Bryan Wilson

Scholar of the sociology of religion

With just one or two precursors in the French tradition of "
sociologie religieuse" Bryan Wilson founded the modern sociology of religion in Britain and was one of a select group of international scholars who shaped the discipline in the second half of the last century.

Bryan Ronald Wilson, sociologist: born Leeds 25 June 1926; Lecturer in Sociology, Leeds University 1955-62; Reader in Sociology, Oxford University 1962-93; Fellow, All Souls College, Oxford 1963-93 (Emeritus), Sub- Warden 1988-90, Domestic Bursar 1989-93; President, International Society for the Sociology of Religion (formerly Conférence Internationale de Sociologie Religieuse) 1971-75, Honorary President 1991-2004; FBA 1994; died Middleton Stoney, Oxfordshire 9 October 2004.

With just one or two precursors in the French tradition of " sociologie religieuse" Bryan Wilson founded the modern sociology of religion in Britain and was one of a select group of international scholars who shaped the discipline in the second half of the last century.

He deepened and developed a Weberian approach, focusing on religion's loss of social significance, and the disenchantment and rationalisation of the world. He gave a sound foundation to the standard model of secularisation and was the pre-eminent scholar of sectarianism, beginning with a path-breaking analysis in an article published in 1959, in The American Sociological Review, and including the magisterial survey Magic and the Millennium in 1970.

Born in 1926, Bryan Wilson was one of Richard Hoggart's "scholarship boys" who went to the (then) Leicester University College before writing his doctoral thesis at the London School of Economics. This entirely innovative study of Pentecostals, Christian Scientists and Christadelphians became his acclaimed Sects and Society (1961). It was followed by the edited volume Patterns of Sectarianism (1967) and by overviews which developed his approach, like Religious Sects (1970), and then by pioneering work on "New Religious Movements" like the Soka Gakkai, for example A Time to Chant (1994), written with his collaborator Karel Dobbelaere.

His first statement of his understanding of secularisation was in Religion in Secular Society in 1966 and it was further developed in the influential text Religion in Sociological Perspective (1982). He was also interested in the nature of rationality and deeply engaged by the crisis in the university as well as by a loss of the kind of personal moral responsibility he saw as best fostered in community, including religious communities.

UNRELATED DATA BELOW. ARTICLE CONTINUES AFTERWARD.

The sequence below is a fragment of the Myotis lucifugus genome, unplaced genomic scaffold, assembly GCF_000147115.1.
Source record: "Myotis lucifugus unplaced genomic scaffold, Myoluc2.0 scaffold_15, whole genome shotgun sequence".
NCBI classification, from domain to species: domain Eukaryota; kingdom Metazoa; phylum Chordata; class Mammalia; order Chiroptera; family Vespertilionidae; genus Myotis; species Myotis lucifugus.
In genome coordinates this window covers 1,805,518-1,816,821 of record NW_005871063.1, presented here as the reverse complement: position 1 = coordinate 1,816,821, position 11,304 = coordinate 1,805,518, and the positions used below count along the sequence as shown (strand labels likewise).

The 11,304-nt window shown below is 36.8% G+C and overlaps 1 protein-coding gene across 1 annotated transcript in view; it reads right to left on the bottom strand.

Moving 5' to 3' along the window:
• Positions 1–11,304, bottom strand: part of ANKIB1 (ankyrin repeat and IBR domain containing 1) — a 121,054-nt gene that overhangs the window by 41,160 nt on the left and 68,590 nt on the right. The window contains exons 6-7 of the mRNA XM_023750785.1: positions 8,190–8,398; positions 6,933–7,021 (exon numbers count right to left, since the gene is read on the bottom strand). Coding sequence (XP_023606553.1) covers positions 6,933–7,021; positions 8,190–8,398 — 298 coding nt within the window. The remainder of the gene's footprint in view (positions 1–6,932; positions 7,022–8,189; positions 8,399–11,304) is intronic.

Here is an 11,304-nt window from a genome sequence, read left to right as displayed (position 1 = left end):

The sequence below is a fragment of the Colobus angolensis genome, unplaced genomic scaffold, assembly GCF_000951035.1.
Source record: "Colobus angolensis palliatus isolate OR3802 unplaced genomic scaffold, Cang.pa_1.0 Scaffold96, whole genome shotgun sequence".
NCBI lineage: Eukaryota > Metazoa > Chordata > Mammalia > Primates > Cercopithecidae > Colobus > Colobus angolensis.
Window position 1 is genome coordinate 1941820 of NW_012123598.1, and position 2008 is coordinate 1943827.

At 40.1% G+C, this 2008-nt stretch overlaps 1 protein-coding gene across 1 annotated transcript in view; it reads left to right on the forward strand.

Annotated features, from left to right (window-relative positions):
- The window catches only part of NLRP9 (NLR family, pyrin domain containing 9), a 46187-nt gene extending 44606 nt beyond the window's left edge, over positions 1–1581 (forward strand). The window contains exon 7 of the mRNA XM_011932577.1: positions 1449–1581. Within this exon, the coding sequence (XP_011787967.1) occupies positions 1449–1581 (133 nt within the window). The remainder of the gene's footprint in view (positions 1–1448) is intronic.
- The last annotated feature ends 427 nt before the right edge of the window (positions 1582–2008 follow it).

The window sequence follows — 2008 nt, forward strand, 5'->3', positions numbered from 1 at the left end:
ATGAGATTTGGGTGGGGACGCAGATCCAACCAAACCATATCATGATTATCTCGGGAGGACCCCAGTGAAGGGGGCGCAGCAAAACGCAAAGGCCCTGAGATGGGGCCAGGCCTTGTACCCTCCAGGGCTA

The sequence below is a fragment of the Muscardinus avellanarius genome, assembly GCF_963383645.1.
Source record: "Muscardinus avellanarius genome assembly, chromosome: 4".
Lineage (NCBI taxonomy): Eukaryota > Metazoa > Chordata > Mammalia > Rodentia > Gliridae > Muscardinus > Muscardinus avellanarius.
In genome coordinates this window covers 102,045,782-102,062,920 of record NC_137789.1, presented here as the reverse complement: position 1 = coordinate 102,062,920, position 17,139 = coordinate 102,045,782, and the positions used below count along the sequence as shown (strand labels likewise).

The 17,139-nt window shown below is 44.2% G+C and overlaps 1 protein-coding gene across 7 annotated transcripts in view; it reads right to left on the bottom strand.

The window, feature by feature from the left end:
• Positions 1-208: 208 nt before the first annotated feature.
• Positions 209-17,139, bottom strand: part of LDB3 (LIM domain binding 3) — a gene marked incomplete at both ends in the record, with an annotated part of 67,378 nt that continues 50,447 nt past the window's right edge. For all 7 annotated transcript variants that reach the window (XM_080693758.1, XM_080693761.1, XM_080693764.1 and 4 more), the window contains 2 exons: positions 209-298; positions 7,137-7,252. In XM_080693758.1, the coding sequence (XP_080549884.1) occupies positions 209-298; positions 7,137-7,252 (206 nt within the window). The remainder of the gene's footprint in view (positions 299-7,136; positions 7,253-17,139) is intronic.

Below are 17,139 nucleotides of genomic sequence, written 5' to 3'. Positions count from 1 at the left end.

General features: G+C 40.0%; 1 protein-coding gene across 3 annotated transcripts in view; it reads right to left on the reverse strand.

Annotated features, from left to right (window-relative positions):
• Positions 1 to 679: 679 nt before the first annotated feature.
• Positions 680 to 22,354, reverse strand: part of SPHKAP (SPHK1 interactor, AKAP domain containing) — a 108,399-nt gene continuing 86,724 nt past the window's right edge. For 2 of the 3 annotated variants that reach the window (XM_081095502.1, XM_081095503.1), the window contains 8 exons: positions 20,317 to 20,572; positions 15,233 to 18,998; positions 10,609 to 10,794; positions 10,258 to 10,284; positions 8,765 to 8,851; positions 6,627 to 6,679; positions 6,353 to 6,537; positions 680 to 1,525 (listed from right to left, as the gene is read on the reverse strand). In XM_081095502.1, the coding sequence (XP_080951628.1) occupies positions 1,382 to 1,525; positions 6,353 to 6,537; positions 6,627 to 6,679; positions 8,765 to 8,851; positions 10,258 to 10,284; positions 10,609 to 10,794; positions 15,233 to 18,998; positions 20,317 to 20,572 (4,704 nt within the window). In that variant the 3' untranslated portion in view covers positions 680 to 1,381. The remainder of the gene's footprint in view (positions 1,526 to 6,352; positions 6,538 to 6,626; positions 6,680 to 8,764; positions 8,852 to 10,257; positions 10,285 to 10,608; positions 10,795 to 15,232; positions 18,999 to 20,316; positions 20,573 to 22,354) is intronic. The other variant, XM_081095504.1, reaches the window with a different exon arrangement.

From his base, or rather his home, in All Souls College, Oxford, he was the central figure in the international network he fostered, in particular through the Visiting Scholars arrangement at the college, which he helped to set up. He had long-standing relationships with Australasia, with the University of California at Santa Barbara, with Japan (which he loved) and with Louvain, where he received one of several honorary doctorates. While President of the International Conference of the Sociology of Religion (in 1971-75) he steered it away from its France-Belgian Catholic origins in the direction of a broader academic forum.

His seminar at All Souls was made up of a "school" of postgraduates he mentored with meticulous devotion. It provided a meeting point for numerous colleagues whose affection and admiration for him was expressed in Secularisation, Rationalism and Sectarianism (1993), edited by Eileen Barker, Karel Dobbelaere and James Beckford.

Bryan Wilson was the embodiment of an ordered way of life, devoid of religious faith, but grounded in the virtues of loyalty, duty, personal and intellectual probity, courtesy - and even courtliness. A confirmed bachelor, he wore protective clothing against brash invasions of his private space, but with those who respected boundaries he was always welcoming, and even ready on occasion to entertain with mimicry or sardonic comment on local wickedness.

He brought together a nonconformist "respectability" (in the profound sense of the word) with a Ciceronian ideal of the bonds of friendship; and he was clear those bonds had been violated when he appeared, thinly disguised, in a famous novel of university life.

Wilson gave total devotion to the fraternity of scholars at All Souls and loved the even tenor of its ways and his engagement in the "daily walk of the mind's business". His numerous guests found him the perfect host.

The consummate Englishman, he unsuccessfully tried to convince persons from more expressive cultures that "we don't shake hands", let alone hug. When a group of sociologists had an audience with Pope Paul VI, under the auspices of the Secretariatus pro non Credentibus, he was worried in case it required obeisances appropriate only for the Queen of England. For him the Conservative Party was whoring after the false gods of utility and the Church of England dangerously populist. I suspect an assiduous biographer might unearth traces of an early radicalism. His careful ignorance of certain aspects of demotic culture was worthy of a high court judge - and indeed the law interested him, in part because of his active advocacy of minority religious rights.

Friends enjoyed the benefits of his punctilious concern for their grammar, and, listening to him or reading him, they admired the smooth and efficient beauty of his intelligence. Social science was for him a calling to rigour and objectivity, without jargon or inflated theory. He specially disliked what he called the "in-group cynicism" of some sociologists.

After his retirement in 1993 he was increasingly affected by Parkinson's disease.

David Martin



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